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The Masculine Woman in Weimar Germany

The Masculine Woman in Weimar Germany

Katie Sutton
Copyright Date: 2011
Edition: NED - New edition, 1
Published by: Berghahn Books
Pages: 220
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  • Book Info
    The Masculine Woman in Weimar Germany
    Book Description:

    Throughout the Weimar period the so-called "masculinization of woman" was much more than merely an outsider or subcultural phenomenon; it was central to representations of the changing female ideal, and fed into wider debates concerning the health and fertility of the German "race" following the rupture of war. Drawing on recent developments within the history of sexuality, this book sheds new light on representations and discussions of the masculine woman within the Weimar print media from 1918-1933. It traces the connotations and controversies surrounding this figure from her rise to media prominence in the early 1920s until the beginning of the Nazi period, considering questions of race, class, sexuality, and geography. By focusing on styles, bodies and identities that did not conform to societal norms of binary gender or heterosexuality, this book contributes to our understanding of gendered lives and experiences at this pivotal juncture in German history.

    eISBN: 978-0-85745-121-7
    Subjects: History, Sociology

Table of Contents

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  1. Front Matter
    (pp. i-iv)
  2. Table of Contents
    (pp. v-v)
  3. List of Figures
    (pp. vi-vii)
  4. Acknowledgments
    (pp. viii-viii)
  5. Introduction “The Masculinization of Woman”
    (pp. 1-24)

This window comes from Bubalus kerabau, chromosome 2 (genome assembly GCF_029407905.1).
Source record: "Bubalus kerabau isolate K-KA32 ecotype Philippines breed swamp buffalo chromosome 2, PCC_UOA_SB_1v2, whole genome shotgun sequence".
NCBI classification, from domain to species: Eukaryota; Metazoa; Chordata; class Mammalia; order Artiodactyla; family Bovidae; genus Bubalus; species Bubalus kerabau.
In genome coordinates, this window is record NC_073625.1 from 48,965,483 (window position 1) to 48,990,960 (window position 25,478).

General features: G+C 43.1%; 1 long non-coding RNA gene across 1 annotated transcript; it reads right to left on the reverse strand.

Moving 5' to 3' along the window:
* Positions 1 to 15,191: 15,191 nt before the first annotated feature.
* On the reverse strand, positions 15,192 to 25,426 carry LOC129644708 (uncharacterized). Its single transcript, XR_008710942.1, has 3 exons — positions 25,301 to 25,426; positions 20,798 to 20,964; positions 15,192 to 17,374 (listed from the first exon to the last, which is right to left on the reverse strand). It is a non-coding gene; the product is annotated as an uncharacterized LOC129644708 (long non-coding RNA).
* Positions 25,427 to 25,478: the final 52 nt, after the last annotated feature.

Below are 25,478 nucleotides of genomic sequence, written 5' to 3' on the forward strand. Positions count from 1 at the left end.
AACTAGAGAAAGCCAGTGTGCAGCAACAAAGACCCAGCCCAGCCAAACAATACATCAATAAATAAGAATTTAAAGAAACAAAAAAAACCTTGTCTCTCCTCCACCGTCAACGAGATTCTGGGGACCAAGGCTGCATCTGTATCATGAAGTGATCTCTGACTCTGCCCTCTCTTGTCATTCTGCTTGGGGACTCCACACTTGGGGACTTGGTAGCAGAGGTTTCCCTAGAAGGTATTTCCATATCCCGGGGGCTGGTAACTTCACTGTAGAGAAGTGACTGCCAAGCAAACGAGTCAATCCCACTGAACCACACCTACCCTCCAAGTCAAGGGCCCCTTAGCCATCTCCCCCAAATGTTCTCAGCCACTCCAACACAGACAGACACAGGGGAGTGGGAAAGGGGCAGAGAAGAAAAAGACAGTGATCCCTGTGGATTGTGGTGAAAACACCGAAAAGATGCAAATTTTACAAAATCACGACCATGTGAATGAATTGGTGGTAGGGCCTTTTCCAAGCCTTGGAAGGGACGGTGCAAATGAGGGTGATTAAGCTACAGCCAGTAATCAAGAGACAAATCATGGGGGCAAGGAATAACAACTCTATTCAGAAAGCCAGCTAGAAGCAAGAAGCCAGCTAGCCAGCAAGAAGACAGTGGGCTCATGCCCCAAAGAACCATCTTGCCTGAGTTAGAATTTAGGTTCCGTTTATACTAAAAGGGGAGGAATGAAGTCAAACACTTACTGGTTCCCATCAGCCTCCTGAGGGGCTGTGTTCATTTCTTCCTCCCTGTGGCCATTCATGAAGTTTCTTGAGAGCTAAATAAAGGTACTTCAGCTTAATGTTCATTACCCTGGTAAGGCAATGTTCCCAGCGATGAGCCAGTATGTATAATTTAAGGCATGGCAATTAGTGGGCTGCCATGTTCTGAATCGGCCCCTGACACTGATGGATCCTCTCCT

The “masculinization of woman” (Vermännlichung der Frau) was central to representations of the changing female ideal in post–World War I Germany. Indeed, so often were variations on this phrase cited in the 1920s popular media that it is safe to assume that it was a cliché that had burned itself well into the national psyche. A cartoon published in the satirical journalSimplicissimusin 1925, at a point when anxieties about gender merging and female masculinization were reaching a climax, exemplifies this phenomenon. Entitled “Lotte at the Crossroads,” it depicts a slender, short-haired woman in masculine jacket and tie,...

  6. Chapter 1 “Which One Is the Man?” The Masculinization of Women’s Fashions
    (pp. 25-65)

    One of the most pervasive images from post–World War I Europe is that of the slender but muscular, short-haired, cigarette-sporting flapper in a low-waisted, curve-denying dress and simple cloche hat. The cultural, social, and political history of this decade is intricately bound up with what was being played out on the surface of women’s and men’s bodies—with the clothes they wore, how they cut their hair, and the accessories they chose. It was no accident that the unprecedented level of political and social mobility attained by German women by the early 1920s found its most visual representation in...

  7. Chapter 2 “In the Beginning There Was Sport”: The Masculinized Female Athlete
    (pp. 66-89)